This is very ambitious, but it feels like we have the industry rooting for us. The feedback that we get from customers is that they want us to be ambitious because they’ve seen us achieve some very big things so far in the adoption of Vault across their business. And they ask us constantly what can we do. And so they do like our bold vision for a clinical trial landscape that is dramatically simplified as a result of the industry adopting Vault as a platform.

There are three main parts of Veeva’s roadmap for Veeva Development Cloud – our suite of applications for research and development. One is Vault Safety, which is for the capture, tracking, reporting, and analysis of adverse events. This product is slated to become available the beginning of 2019. We’ll be investing in that product for many years to come.

The second is Vault CDMS [Clinical Data Management System], which is an expanded view of what we’re doing around clinical data management. So, rather than just have a better EDC system, now we have announced that we will have a full blown CDMS system. And so that is what I was just describing, where in addition to a more modern EDC with coding capability, we also will be releasing Vault Data Workbench – available in the middle of 2019, which is a data lake that is used to clean and manage all of the different data sources with EDC being just one of these sources.

Finally, the third is enabling a clinical network to connect sponsors, CROs, and sites working on clinical trials, so that we can eliminate the need for a lot of the manual work of moving documents, and data across those three different parties.

I do not expect pushback from CROs. And the reason is because CROs, I believe, genuinely care about the efficiency of trials. And in the last 20 years, many parts of running clinical trials have not gotten better. And one of the things that has held the industry back has been a lot of different software vendors, and platforms, and technologies competing with each other without kind of a bigger goal in mind.

So, many of the CROs that we’ve spoken to are very supportive of standards. In fact, Align Clinical CRO is a group of leading CROs and Veeva coming together to develop common technology standards to help streamline the industry and improve collaboration. Most of the large CROs are members. So as long as we remain a good partner to CROs, and a good partner to sponsors and research sites, I think that they will adopt the platform. The CROs will continue to differentiate on their scaling capability, and their overall level of service, versus on a chosen technology.

5. In clinical research and elsewhere, the issue of data quality keeps coming up. You’ve talked about the cleansing processes built into Veeva applications—is that how Veeva addresses the data quality issue?

We always knew that Veeva Vault would be used in a regulated environment to help with compliance. And so we built from the beginning a very detailed audit trail, so that our customers can track, and manage the information around everything that happens to a piece of data, or to a document from the moment it is entered into the system, for its life cycle.

So, every time someone views a document, or a piece of data. Every time they change it, every time they add something, every time they delete something from the system. Every time they email a document to someone through the system, all of these things are tracked throughout the system. What that enables is companies to stay tightly in compliance with all kinds of regulations. And when the authorities do come to audit them, they’re able to prove exactly where their data has been, who has had access to it, what they did with it. And that’s been an important compliance tool for our customers.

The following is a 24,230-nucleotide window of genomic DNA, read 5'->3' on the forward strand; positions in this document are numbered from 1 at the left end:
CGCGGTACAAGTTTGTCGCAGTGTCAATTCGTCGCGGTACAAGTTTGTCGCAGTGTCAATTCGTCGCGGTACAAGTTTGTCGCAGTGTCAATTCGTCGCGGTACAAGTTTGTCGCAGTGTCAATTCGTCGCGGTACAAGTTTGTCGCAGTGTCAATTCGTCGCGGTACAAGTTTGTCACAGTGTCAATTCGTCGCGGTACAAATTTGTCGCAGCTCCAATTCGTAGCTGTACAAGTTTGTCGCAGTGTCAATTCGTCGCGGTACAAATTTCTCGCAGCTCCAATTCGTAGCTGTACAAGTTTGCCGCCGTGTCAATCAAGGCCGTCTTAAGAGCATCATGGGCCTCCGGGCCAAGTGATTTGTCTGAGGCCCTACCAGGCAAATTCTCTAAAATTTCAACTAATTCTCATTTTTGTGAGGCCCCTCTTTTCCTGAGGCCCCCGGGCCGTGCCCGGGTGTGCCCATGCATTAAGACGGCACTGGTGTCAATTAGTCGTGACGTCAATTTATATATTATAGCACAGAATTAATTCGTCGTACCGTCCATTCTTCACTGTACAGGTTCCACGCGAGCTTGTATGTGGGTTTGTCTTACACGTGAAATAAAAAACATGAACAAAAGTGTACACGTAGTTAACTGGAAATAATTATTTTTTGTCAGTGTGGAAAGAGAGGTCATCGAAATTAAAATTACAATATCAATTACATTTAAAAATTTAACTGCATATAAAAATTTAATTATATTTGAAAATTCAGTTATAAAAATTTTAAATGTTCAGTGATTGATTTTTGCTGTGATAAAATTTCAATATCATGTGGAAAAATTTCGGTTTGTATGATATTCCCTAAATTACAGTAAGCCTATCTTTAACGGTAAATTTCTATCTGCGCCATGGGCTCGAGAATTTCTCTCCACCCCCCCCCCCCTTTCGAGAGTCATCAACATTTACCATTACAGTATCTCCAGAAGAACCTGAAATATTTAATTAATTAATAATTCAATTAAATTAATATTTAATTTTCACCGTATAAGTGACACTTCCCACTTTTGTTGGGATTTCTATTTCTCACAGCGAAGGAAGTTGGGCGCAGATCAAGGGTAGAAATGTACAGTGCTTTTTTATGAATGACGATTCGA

This is one of the areas where our foundation in cloud technology is good from an economies-of-scale perspective. The level of rigor that Veeva is able to invest in things like data quality and security is way beyond what any one of our customers would do on their own because we are safeguarding the industry’s data. And so we are willing and able, and really required to spend a lot more to do that, than what any one company would spend to safeguard their own data.

Regarding data cleansing—there are multiple types of data cleansing from a clinical perspective. And it’s basically looking for mistakes in the way that data was entered. It’s looking for bias in the data that may be a result of location, or other medications that people are taking. Or the patients that were selected for the trial. And it’s also looking for things like fraud.

Some of the cleansing is manual, and some of it is a lot of statistical analysis to really try to figure out, “Is the data clean and can it be trusted before it is submitted to the authorities.” Then, of course, once it is submitted to the authorities, they do a lot of that same type of analysis to make double sure, triple sure, that the data can be trusted, and that the new drug is safe and effective.

6. Given the range of applications that Veeva is involved in, do you have a perspective on how the industry’s data management will blend clinical and commercial? Some industry commentators say that this is already happening, being driven by the push for real-world evidence.

I think the industry is still in its infancy in truly connecting clinical and commercial data. Some of that is because of the regulations that exist, but some of that has also been because it was never required to be successful in many therapeutic areas. Now, everything is changing, and the rate of change is accelerating rapidly because of the high percentage of specialty drugs that are being developed and commercialized.

Increasingly today, there are overlaps of common information needed in R&D and commercial, such as identified patient data. For example, if you’re developing a drug for an orphan disease that has only two or three thousand patients, as the company developing that and commercializing that drug, you actually have to know the names and the addresses and the insurance companies of all of those patients. That forces the connection between clinical and commercial, and I think that as this happens more companies will learn to connect these areas more seamlessly and more efficiently, and it may expand into other drug areas beyond orphan drugs.